One morning in late October, law enforcement officials hauled thirty-three corpses from the surf, victims of an overloaded migrant vessel and rough seas. The survivors were promptly interned in a detention camp on the outskirts of town. Later they would tell of a flight from violence, a long ocean journey, and the swamping of their boat within sight of shore. One could easily imagine this tragedy unfolding in Lampedusa, Lesbos, or other littoral sites on Europe’s periphery today, but this was not the Mediterranean. It was Hillsboro Beach, Florida; the deceased were Haitians; the year was 1981.
This tale of migrant death takes us back to a pivotal moment in the securitization of sea borders that offers a historical perspective on the current situation in Europe. The same day that these bodies washed ashore in Florida, the U.S. Coast Guard was heading to Port-au-Prince to repatriate the first group of Haitians apprehended under a then-unprecedented migrant policing program. The repatriations marked the birth of a new border imaginary in which migration patrols would take place not on land, but on the high seas. The impetus behind this novel form of oceanic policing was law evasion, clear and simple: Reagan-administration policymakers had designed the program to avoid the legal imbroglios that had developed around previous administrations’ draconian policies toward Haitian asylum seekers. By moving the border-screening regime out to sea and beyond the judiciary’s purview, the administration was shrugging off the shackles of domestic law’s constraining legalities. More than two decades later, this interdiction paradigm would make its way to Europe and Australia. Although its Mediterranean version has since been largely defanged by the European Court of Human Rights’ decision in Hirsi v. Italy, recent calls to “externalize” the policing of maritime borders reveal the stubbornness of these law-evading tendencies and the need to revisit the roots of interdiction in an American-led project of oceanic exceptionalism.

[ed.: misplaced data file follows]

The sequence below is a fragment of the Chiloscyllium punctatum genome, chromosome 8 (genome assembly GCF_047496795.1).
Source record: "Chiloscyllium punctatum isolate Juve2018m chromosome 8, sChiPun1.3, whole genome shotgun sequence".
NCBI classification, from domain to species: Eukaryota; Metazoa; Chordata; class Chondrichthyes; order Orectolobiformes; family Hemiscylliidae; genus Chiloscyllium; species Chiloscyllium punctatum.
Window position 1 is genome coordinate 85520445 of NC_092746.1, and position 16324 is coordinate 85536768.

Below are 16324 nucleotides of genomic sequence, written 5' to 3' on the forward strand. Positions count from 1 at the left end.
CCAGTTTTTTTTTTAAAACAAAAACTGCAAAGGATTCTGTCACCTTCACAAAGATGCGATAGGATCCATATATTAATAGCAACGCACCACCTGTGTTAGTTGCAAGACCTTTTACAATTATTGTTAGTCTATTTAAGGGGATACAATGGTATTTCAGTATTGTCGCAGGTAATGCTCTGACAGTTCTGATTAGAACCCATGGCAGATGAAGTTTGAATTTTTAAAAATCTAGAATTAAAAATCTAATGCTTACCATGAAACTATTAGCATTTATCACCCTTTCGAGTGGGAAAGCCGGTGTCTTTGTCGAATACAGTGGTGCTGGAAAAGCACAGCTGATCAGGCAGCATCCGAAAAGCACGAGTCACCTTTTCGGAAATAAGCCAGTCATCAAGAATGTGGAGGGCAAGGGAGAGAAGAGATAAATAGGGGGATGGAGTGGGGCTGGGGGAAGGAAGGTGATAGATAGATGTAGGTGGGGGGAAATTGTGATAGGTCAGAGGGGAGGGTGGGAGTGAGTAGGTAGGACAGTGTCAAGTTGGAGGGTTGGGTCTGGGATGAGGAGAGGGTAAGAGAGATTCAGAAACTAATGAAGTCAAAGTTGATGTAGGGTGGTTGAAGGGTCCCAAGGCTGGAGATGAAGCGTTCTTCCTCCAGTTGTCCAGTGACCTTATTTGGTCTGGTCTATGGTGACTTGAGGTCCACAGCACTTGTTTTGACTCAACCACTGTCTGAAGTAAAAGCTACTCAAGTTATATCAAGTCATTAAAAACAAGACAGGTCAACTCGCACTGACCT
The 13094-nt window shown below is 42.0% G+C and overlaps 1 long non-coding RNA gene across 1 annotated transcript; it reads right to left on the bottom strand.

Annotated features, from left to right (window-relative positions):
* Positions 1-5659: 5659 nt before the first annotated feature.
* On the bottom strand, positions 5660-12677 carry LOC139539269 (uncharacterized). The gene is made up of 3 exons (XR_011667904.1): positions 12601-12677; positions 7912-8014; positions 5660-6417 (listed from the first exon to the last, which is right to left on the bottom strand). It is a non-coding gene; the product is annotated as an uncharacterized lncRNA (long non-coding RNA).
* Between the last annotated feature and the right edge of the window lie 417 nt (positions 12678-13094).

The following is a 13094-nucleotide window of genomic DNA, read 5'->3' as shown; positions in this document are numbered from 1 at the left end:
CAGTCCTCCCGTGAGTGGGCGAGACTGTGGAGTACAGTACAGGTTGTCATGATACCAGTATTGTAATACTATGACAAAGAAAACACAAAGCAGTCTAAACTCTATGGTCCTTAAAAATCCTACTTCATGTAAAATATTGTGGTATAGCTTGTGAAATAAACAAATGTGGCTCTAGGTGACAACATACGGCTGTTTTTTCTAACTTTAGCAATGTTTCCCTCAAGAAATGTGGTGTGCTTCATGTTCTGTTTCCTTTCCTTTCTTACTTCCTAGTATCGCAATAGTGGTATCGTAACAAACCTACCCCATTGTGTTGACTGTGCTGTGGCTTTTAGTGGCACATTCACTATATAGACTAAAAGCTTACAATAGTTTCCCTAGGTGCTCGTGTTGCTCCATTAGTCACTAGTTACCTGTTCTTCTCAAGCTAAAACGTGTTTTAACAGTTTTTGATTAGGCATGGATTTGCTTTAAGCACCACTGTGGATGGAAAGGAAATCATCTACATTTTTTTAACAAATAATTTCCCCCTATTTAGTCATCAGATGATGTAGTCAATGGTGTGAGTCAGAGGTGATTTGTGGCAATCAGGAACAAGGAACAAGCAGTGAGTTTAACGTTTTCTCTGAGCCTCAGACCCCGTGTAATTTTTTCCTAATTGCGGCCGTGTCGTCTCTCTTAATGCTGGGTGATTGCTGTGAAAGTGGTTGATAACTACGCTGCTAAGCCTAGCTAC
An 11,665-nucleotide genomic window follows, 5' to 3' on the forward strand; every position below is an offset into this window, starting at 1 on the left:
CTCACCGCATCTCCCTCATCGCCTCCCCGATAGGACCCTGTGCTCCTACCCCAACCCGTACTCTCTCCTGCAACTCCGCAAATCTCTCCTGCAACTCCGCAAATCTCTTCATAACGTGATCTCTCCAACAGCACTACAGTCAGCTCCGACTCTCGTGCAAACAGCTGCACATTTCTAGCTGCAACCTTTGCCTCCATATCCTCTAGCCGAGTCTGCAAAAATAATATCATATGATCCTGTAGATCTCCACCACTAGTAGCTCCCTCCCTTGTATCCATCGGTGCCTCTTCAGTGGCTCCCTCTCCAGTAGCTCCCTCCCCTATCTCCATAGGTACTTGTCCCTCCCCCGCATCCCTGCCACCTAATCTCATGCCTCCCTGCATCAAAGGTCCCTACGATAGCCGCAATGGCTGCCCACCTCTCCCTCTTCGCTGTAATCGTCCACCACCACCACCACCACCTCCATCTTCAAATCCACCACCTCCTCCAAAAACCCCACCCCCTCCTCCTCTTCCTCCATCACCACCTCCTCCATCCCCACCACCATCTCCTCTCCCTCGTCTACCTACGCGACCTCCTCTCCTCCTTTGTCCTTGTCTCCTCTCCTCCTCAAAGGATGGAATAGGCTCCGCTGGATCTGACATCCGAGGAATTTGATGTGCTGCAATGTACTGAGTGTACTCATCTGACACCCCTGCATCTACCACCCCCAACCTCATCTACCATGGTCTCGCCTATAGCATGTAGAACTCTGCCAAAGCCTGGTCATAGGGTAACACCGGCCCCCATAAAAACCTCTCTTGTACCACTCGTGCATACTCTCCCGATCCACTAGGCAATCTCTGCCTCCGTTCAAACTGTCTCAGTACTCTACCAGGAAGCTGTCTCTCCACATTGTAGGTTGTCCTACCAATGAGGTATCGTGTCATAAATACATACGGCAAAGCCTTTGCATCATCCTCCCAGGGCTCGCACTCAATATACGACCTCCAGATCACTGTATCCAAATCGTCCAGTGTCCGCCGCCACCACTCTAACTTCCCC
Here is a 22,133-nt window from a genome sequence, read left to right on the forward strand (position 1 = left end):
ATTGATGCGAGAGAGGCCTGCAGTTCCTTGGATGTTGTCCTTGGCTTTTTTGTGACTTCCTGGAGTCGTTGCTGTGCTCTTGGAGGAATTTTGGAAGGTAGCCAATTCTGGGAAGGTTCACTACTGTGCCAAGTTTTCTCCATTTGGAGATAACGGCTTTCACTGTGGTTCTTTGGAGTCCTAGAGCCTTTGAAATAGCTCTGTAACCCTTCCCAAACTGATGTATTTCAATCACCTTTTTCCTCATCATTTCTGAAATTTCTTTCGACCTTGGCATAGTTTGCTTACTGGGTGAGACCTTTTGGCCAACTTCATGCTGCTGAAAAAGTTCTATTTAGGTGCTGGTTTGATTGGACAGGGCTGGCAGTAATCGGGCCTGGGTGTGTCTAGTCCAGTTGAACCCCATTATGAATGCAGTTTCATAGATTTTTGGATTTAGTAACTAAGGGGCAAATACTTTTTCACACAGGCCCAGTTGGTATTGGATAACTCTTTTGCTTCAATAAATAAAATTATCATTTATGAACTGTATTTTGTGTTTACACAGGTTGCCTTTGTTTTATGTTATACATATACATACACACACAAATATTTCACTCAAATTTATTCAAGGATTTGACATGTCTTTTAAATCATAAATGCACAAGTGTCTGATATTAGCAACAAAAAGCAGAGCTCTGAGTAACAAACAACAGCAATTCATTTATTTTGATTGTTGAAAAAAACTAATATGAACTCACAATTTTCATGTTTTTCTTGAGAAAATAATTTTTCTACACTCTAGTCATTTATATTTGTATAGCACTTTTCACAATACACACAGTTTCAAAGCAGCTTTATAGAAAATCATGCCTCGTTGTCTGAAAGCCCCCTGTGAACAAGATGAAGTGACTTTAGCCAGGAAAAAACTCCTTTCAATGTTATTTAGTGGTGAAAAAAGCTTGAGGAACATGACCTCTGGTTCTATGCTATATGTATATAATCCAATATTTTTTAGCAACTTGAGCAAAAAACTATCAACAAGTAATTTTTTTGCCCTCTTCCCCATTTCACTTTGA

Some further history is in order. Haitians began arriving in South Florida by boat in 1972. From early on, they were seen as undesirable: black, uneducated, diseased, impoverished, non–English-speaking migrants from a regime viewed as a right-wing counterweight to Castro’s Cuba. The Haitians did not rank highly within the politicized asylum system of the 1970s, and this was reflected in the near-blanket denial of their claims. Over time, however, a coalition of Haitian exiles, radical cause lawyers, and institutions like the National Council of Churches mounted a devastating campaign against the Immigration and Naturalization Service’s efforts to empty Florida of Haitian boat migrants. The unprecedented efficacy of these activists, perhaps the first to successfully litigate using international human rights instruments in U.S. courts, provoked a spatial shift that would move the immigration border out onto the high seas. The idea behind the government program was straightforward: in international waters, on the decks of Coast Guard cutters, there would be no lawyers and no court intervention in the screening process. The inspectors’ discretion would be virtually unconstrained. Interdiction was staggeringly successful and the biases that guided it immediately apparent: despite ongoing repression and violence in Haiti, only six out of 21,461 interdicted Haitians would be permitted to come to the United States to pursue their asylum claims over the next eight years (Lawyers Committee 1990).